All Things Bright And Beautiful by Dionne Gravesande

Growing up in the UK meant my school days included a morning assembly with morning worship, hymns, and prayers. Recently, when l listened to reports of unpredicted climates, I had cause to reflect on one of those hymns, specifically a song written by Cecil Frances Alexander, an Anglo-Irish hymnwriter and poet. It goes:

All things bright and beautiful
All creatures great and small
All things wise and wonderful
‘Twas God that made them all

Indeed, God is the Creator of all things, yet human activity continues to have a devastating effect on the planet. Whether you watch the climate crisis on BBC, Sky News, Al Jazeera, or CNN, we cannot sit back and watch how the world is going down because of trouble caused by humanity. Climate change is no joke, and every human being needs to get involved before it is too late.

As a Pentecostal I love singing the hymns of praise and worship, and I also want to activate my faith in practical ways. In Genesis, Scripture tells us humans are set apart from all other creatures as ‘being created in the image of God’ – all humans are equal before God no matter who we are. However, we see and, in some cases, we experience that the world doesn’t actually work like this. The traumatic calamities of floods, extreme heat, and cyclones in recent months have made more people aware something is not right with our ecosystem.

Both people and planet are being displaced; birds are migrating out of seasons; fishes and whales are diminishing… In truth, it feels like creation is now disordered and the wonderful cycle of seasons God created is now distorted. Our climate has really changed. We no longer experience the normal cycle of dry and rainy seasons. We no longer enjoy the freshness of the air and the waters in our rivers and seas. We can no longer stay out in the sun because of its penetrating heat. Yet still, I believe that human beings are given the responsibility to care and protect all that God has made: land, seas, air, water, birds, plants, and all living creatures. God made human beings stewards of His good and beautiful creation. But collectively we have failed miserably in our responsibility.

Greed and self-interest, together with a total wantonness and disregard for the welfare of creation, have driven our craving to have the latest new gadget. Reconciliation between the economy and ecology is urgently needed in order to stop the rapid destruction of the basic conditions of human beings throughout the world. It is not those trying to protect the environments who are the “criminals” here, but those destroying the environment for “profit” and “greed of money”. In that sense I guess I, like others, are calling for a new way of doing things.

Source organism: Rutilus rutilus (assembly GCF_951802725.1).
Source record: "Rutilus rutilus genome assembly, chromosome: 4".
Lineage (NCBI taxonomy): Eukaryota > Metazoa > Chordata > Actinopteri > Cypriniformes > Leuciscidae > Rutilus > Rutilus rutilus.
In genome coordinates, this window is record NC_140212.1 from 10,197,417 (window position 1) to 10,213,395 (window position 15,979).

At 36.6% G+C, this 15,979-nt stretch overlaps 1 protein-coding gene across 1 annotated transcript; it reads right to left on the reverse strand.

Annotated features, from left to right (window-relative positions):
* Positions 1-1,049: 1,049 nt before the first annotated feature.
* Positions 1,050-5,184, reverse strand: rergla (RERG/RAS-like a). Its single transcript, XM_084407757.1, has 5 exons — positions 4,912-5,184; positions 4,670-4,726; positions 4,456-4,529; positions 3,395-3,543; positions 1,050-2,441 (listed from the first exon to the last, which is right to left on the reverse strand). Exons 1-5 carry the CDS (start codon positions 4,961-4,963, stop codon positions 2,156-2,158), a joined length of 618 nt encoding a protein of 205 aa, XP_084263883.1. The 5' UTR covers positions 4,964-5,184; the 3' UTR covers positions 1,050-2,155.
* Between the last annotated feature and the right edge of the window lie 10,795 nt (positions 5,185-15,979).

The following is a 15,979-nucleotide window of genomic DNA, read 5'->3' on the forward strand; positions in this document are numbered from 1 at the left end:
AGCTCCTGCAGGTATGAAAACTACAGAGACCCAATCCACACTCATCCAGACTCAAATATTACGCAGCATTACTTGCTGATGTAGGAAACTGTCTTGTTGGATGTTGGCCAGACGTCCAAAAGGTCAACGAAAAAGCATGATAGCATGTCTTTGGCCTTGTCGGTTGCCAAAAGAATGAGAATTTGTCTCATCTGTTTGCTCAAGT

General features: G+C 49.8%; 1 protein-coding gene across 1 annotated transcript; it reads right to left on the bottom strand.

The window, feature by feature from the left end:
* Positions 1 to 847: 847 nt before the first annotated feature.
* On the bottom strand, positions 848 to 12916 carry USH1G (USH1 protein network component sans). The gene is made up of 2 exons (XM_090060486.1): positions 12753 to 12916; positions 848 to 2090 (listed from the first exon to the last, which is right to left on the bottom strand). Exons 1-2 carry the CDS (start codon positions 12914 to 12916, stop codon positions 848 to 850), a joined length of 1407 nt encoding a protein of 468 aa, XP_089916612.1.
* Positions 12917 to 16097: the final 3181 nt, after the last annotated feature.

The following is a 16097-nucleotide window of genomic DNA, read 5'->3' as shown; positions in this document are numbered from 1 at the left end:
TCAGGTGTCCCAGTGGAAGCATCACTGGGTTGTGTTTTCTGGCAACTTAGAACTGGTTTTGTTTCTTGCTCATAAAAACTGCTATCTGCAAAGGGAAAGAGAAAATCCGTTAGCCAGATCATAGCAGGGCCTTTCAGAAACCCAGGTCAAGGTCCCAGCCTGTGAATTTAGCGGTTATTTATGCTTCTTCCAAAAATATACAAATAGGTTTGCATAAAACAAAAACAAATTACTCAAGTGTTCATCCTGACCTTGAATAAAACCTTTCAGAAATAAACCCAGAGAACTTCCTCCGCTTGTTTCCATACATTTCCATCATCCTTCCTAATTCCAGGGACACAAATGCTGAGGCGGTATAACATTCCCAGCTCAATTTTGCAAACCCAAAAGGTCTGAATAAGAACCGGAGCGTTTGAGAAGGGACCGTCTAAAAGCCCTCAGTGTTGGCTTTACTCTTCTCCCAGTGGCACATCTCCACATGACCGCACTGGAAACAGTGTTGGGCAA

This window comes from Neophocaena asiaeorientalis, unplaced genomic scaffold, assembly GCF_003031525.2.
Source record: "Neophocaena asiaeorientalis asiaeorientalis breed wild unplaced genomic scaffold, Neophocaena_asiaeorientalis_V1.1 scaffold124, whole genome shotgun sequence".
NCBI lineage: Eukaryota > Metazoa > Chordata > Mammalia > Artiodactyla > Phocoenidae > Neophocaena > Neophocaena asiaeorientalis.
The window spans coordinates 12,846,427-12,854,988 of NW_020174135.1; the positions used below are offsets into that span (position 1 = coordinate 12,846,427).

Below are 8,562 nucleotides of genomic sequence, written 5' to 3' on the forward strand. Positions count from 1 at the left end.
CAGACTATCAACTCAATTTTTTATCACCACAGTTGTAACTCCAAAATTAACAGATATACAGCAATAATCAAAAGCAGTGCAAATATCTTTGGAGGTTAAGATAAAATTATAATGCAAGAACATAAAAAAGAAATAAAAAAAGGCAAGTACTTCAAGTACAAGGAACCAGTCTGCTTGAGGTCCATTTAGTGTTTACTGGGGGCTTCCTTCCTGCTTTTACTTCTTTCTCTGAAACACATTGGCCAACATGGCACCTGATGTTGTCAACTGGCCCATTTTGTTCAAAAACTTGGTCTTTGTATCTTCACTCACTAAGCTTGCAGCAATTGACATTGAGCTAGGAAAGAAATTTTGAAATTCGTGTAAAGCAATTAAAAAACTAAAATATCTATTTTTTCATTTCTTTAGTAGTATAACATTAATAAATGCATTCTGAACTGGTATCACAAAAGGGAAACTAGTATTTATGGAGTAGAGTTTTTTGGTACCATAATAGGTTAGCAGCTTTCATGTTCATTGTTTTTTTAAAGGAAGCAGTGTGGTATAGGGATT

God has made provision through land, water, fruits from the tree, and food from the earth. In the air we breathe, we can feel His Spirit: the breath of life He gave all living beings. Climate change and environmental issues should become part of our spirituality, because land, water, and air are essential parts of God’s wonderful creation. I want to encourage you to also embrace the climate-conscious spirit, so as to confront the powers who are procrastinating on actions that can save lives and livelihoods.

There is an uncomfortable truth at the heart of the climate justice message: it is true that wealthy countries in the global north hold responsibility for driving climate change, but this does not mean individuals are not to blame for climate change. The reality is, the changing climate is a result of how our society has developed over time and how it is currently structured and, since the issue is a systemic one, we should all recognise we are all part of the system that has perpetuated this injustice. As part of this system, it is our shared responsibility — both as individuals and as communities — to use our voices and actions to leave the world a better place than we found it.

We have taken so much from the land that it feels natural for us to continue doing what has always been done. When populations are increasing and the demand for food is multiplying, some will argue it is justified. But it is vital to keep hearing the importance of the environment and the need for balance in the ecosystem, which, if lost, means an important part of creation is lost. Our challenge is to care for the creation God has entrusted to us, and we must act collectively and in our individual capacity, so that our climate and environment will survive and continue to be bright and beautiful for the generations that will come after us.

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